Click here to receive a 15% discount off your first month of Music Teacher’s Helper

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Pink Floyd – Wish You Were Here Chords

Download here: Pink Floyd – Wish You Were Here

Pink Floyd’s Wish You Were Here is a great song for working on mixing up picking individual notes with full chord strumming. The chords are fairly basic, the main challenge being the D/F# chord.

Slash Chords

With slash chords, the note after the slash (/) is played in the bass. So D/F# is a D chord with an F# bass note. On guitar this can be played like a regular D, with your thumb wrapped over the 2nd fret of the low E string. There are other ways to finger a D/F#, without the high E string, but the full 6 string version sounds great on this song if you can get it. If you’re struggling to get your thumb over or find another way to play the chord, a regular D chord will sound fine.

Strumming

Suggested strumming pattern for the verses:
1 + 2 + 3 + 4 +
D d DUd D d DUd

Suggested strumming pattern for the intro:
1 + 2 + 3 + 4 +
B DUDU U UD

Beat “4” and the “and” of the intro are taken up by the single notes of the riff (see the tab).

To get the intricacies and variations of the strum, you really need to listen to the record – I’ve just given you a starting point. Pay attention to the small down strums (lowercase d’s) – these are softer strums. Also, on the record there are two guitars strumming slightly differently, one panned to each side, so you can take your pick when playing along.

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Fantastic Resource for Guitarists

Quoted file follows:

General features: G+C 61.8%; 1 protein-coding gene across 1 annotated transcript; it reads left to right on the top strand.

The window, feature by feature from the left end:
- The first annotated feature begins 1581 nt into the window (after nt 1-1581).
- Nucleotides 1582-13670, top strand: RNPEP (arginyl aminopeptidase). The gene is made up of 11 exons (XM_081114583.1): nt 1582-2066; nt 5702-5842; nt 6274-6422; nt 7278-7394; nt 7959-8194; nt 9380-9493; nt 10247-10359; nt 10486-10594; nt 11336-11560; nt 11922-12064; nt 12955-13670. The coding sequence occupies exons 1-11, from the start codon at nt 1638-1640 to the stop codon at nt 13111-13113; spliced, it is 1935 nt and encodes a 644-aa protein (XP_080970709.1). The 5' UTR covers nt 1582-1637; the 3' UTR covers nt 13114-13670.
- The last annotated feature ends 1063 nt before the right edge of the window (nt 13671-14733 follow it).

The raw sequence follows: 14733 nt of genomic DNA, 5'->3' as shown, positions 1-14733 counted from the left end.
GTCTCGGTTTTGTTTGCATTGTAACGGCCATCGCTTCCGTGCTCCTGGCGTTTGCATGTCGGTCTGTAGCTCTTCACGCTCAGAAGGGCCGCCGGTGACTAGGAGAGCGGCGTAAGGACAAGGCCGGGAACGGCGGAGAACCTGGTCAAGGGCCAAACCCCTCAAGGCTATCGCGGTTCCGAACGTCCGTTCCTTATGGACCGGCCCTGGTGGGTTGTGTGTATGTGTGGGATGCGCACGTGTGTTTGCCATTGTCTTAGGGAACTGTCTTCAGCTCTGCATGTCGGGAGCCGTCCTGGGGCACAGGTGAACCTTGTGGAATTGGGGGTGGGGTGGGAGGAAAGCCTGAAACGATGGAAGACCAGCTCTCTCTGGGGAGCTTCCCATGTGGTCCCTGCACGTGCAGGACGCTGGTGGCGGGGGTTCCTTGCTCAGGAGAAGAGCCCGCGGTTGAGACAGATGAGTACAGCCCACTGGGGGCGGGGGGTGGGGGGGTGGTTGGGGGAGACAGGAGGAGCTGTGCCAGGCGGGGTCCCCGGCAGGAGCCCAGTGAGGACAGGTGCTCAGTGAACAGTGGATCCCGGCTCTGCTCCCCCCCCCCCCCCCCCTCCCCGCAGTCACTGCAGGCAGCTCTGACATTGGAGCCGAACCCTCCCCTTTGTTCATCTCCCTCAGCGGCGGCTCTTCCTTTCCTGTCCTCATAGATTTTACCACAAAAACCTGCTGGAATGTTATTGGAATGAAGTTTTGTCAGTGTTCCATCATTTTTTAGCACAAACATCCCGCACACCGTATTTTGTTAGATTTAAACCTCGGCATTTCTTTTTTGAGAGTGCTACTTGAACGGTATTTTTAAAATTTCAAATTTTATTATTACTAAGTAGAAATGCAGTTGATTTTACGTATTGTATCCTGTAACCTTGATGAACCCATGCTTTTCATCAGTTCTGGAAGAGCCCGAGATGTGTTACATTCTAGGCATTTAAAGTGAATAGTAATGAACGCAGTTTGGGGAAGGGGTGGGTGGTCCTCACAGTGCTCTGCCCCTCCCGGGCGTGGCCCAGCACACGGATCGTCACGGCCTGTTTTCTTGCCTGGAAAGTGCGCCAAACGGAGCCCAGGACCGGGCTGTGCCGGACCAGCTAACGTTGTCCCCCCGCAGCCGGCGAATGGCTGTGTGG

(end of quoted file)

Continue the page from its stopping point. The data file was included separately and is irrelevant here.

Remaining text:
DS Music have put up a very useful free resource page for guitar and reading music.

There are well laid out sheets on reading standard notation and tab, as well as a host of useful guitar fretboard chords and scales (useful for both students and teachers of guitar).

For beginners, you can find, amongst other tools:

  • Basic guitar chord diagrams
  • Fretboard note layout
  • Chord flash cards

For those going beyond basics:

  • A sheet to explain the CAGED system
  • A scale dictionary
  • A useful explanation and diagram of the Circle of Fifths

Master Each Concept

It is worth taking your time with these resources, making sure you have mastered one scale or concept, and explored and integrated it into your playing, before moving onto the next. It is much better to have one scale that you can actually make music with, than to know loads that you can’t use! Working with a good teacher can help you manage this process. Finding ways to test yourself without looking at the sheets is also a good idea, as you don’t want to become reliant on them.